The coronavirus pandemic has revived the acrimonious debate between euro zone countries about jointly issuing debt to meet healthcare needs and address the deep economic downturn that is set to follow.
Nine of the 19 countries that use the single currency called on March 25 for a common debt instrument issued by a European institution to fight the outbreak and its effects.
The idea of such debt, called “coronabonds”, was rejected by Germany, the Netherlands, Finland and Austria, fiscally “frugal” northern states wary of pooling liabilities with what they see as more spendthrift countries in southern Europe.
The idea of joint debt issuance was previously raised by Italy, during the 2009 global financial crisis, and by France and Italy in 2012, at the peak of the euro zone’s sovereign debt crisis, and dismissed by Berlin and its allies. But ideas are likely to evolve and deepen as the current crisis prompts more discussion.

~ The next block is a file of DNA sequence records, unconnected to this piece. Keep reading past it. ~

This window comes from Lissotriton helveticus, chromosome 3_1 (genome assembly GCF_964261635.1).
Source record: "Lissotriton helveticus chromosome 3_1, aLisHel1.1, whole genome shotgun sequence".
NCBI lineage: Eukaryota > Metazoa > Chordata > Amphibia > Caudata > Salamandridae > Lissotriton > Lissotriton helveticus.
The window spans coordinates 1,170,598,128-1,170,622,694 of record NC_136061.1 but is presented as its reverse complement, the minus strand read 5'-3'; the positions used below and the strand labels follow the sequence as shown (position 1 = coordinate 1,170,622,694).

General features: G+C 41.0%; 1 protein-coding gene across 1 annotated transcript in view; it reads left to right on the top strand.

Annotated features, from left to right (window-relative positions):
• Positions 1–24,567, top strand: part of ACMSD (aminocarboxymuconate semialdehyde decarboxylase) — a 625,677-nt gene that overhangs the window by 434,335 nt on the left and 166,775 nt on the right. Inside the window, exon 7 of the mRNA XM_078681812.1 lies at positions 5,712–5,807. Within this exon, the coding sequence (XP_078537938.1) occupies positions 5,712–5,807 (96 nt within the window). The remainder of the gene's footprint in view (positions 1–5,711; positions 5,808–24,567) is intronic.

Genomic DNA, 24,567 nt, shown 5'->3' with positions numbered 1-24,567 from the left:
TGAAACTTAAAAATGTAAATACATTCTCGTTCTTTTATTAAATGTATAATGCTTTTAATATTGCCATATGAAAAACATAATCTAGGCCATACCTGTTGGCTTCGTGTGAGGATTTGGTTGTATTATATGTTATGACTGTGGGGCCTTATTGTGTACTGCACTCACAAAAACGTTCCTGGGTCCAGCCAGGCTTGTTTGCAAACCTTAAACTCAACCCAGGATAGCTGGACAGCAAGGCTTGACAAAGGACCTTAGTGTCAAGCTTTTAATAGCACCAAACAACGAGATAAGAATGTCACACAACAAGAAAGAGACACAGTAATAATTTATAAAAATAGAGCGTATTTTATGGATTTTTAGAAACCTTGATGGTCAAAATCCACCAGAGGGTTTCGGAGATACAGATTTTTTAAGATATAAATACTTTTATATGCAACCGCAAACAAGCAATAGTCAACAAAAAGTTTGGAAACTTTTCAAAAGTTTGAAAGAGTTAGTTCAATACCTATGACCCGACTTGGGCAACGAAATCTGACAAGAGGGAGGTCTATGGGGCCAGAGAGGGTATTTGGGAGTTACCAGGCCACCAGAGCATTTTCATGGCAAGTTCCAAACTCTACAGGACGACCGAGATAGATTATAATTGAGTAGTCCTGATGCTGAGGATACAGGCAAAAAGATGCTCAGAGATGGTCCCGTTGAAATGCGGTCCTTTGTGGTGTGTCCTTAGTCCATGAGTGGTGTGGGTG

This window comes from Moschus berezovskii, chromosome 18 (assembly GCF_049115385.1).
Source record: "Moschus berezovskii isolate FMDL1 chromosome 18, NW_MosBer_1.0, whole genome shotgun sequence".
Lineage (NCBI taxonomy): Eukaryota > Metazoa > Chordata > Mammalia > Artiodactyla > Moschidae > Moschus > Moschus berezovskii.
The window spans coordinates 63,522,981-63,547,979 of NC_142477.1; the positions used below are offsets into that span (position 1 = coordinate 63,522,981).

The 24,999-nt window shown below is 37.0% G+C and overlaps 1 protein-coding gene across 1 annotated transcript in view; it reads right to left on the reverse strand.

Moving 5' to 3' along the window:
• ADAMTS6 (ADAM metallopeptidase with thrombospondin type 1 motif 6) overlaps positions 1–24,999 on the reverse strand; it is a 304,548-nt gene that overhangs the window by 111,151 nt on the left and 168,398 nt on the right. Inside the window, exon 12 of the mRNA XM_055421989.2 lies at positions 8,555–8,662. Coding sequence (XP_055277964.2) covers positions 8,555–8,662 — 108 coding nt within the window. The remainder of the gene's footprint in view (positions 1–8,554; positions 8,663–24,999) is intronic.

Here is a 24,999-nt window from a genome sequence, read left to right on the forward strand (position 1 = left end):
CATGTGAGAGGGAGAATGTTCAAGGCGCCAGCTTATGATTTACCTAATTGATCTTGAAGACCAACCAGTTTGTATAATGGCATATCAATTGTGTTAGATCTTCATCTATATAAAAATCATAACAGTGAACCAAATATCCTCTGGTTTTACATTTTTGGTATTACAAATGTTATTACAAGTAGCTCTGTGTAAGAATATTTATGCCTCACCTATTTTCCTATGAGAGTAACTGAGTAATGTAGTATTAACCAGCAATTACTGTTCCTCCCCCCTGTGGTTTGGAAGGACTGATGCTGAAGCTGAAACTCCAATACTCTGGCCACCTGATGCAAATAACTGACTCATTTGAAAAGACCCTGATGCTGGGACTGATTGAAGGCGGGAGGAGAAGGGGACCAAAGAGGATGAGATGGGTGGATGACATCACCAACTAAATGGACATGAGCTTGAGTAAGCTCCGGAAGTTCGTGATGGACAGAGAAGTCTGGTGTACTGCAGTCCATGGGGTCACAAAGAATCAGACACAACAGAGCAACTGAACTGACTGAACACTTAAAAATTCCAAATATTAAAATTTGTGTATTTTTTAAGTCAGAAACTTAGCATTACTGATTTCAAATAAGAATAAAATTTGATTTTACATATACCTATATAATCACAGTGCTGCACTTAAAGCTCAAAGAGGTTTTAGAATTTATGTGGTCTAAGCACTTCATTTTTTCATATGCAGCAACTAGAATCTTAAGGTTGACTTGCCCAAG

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Outlined below are various options for mutualisation, from what exists now to the most ambitious proposals.
Existing possibility of Euro Zone jointly issued debt
The euro zone jointly issues debt through its bailout fund, the European Stability Mechanism, which borrows on the market against the security of its paid-in and callable capital provided by euro zone governments.
The fund, together with its predecessor EFSF, issued such debt to bail out Greece, Ireland, Portugal, Cyprus and Spain during the sovereign debt crisis. It can and probably will now offer standby credit lines, called ECCL, of up to 2% of a country’s gross domestic product or 240 billion euros in total, to all euro zone countries.
Existing possibility of European Union jointly issued debt
The European Commission issued debt through the European Financial Stability Mechanism (EFSM) to help fund the bailouts of Greece, Ireland and Portugal and give balance of payments help to Latvia, Hungary and Romania.
EFSM debt is backed by all 27 European Union countries through the bloc’s joint long-term budget.
It can, and probably will, issue 100 billion euros of debt backed by 25 billion euros of guarantees from member states, to finance wage subsidies in all EU countries as part of a short-time work scheme modelled on the German “Kurzarbeit” plan.
Existing European Investment Bank (EIB) borrowing
The EIB, the investment arm of the EU, is owned by EU governments and issues around 60 billion euros of debt every year to lend for various projects in the bloc.
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